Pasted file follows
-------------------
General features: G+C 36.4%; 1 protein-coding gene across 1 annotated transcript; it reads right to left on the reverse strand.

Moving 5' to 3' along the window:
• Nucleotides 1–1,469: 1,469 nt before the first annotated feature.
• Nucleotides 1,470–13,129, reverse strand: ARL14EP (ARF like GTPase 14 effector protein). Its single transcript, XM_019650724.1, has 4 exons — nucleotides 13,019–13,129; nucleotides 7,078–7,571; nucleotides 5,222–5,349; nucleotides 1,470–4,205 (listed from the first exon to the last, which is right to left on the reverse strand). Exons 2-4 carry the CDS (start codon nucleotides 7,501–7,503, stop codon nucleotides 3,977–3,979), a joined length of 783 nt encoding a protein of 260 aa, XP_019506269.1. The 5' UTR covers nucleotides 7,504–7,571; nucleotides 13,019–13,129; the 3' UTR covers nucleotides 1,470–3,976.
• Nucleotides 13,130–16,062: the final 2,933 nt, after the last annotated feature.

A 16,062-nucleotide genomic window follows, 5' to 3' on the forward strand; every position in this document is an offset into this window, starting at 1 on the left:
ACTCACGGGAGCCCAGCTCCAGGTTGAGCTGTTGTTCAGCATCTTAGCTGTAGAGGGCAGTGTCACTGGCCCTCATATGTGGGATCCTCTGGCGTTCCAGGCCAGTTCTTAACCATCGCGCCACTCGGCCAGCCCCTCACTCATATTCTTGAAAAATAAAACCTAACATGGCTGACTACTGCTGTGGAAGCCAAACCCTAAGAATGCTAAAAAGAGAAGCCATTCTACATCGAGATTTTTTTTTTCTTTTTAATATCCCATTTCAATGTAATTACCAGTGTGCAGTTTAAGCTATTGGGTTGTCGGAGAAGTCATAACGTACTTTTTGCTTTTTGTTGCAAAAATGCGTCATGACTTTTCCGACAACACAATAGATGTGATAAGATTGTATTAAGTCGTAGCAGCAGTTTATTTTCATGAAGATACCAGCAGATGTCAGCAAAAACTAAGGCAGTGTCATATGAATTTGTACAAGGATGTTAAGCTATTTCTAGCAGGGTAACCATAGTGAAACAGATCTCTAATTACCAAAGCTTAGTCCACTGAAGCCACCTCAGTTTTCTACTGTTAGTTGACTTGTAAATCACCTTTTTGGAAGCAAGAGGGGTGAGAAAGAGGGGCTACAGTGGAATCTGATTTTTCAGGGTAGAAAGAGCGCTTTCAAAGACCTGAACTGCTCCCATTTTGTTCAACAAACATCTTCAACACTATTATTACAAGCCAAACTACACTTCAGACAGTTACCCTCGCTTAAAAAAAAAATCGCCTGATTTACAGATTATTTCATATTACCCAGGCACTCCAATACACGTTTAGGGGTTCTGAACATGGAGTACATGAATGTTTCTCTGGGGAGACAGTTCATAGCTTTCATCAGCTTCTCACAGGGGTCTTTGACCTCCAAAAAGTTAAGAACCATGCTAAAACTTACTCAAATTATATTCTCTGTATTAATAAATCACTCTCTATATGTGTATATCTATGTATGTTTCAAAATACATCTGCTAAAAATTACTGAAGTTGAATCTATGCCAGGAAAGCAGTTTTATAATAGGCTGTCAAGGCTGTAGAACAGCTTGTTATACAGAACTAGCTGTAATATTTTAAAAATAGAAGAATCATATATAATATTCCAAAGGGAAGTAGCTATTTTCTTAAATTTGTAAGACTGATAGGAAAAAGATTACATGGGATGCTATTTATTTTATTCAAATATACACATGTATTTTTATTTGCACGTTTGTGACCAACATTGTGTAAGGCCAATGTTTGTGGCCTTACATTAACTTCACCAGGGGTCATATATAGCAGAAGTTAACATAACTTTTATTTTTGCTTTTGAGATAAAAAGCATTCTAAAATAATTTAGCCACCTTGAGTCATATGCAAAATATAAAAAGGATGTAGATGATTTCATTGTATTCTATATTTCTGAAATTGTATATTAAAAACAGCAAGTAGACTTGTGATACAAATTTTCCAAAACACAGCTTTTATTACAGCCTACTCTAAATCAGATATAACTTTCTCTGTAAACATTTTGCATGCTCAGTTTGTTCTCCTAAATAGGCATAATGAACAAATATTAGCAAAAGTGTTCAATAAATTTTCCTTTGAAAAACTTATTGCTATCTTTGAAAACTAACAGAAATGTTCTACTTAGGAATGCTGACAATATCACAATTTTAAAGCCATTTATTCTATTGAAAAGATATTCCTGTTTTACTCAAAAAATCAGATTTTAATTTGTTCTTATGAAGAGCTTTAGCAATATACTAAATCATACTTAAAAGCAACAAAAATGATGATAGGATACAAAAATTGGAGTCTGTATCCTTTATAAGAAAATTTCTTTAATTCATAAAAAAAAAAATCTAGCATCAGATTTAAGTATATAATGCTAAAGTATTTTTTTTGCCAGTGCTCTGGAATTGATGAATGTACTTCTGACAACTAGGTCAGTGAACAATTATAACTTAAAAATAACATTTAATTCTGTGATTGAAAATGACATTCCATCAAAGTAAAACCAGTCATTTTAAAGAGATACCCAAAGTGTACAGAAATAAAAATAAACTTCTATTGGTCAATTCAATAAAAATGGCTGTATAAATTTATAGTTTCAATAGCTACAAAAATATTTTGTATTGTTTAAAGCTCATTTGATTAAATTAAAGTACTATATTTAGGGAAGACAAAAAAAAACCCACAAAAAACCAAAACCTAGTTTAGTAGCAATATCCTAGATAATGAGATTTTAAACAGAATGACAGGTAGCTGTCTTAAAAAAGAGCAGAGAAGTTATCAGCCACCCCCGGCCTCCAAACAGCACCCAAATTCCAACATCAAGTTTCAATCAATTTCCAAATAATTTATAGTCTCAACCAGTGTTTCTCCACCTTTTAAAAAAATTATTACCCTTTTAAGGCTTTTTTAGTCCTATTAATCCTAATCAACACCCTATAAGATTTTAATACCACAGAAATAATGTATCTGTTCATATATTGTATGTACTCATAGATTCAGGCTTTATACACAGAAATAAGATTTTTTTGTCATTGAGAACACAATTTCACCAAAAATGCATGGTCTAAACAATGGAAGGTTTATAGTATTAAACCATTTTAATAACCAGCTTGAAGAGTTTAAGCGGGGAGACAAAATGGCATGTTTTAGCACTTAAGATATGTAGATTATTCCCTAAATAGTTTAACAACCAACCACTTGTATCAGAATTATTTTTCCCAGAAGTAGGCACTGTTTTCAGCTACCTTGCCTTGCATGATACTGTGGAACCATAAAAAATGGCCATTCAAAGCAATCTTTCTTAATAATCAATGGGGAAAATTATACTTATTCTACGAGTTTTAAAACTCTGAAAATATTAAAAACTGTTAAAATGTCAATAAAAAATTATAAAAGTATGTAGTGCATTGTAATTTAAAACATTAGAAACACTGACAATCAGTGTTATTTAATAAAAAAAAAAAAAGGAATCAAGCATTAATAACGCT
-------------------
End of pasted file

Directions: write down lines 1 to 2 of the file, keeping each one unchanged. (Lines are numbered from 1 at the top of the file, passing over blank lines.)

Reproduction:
General features: G+C 36.4%; 1 protein-coding gene across 1 annotated transcript; it reads right to left on the reverse strand.

Moving 5' to 3' along the window: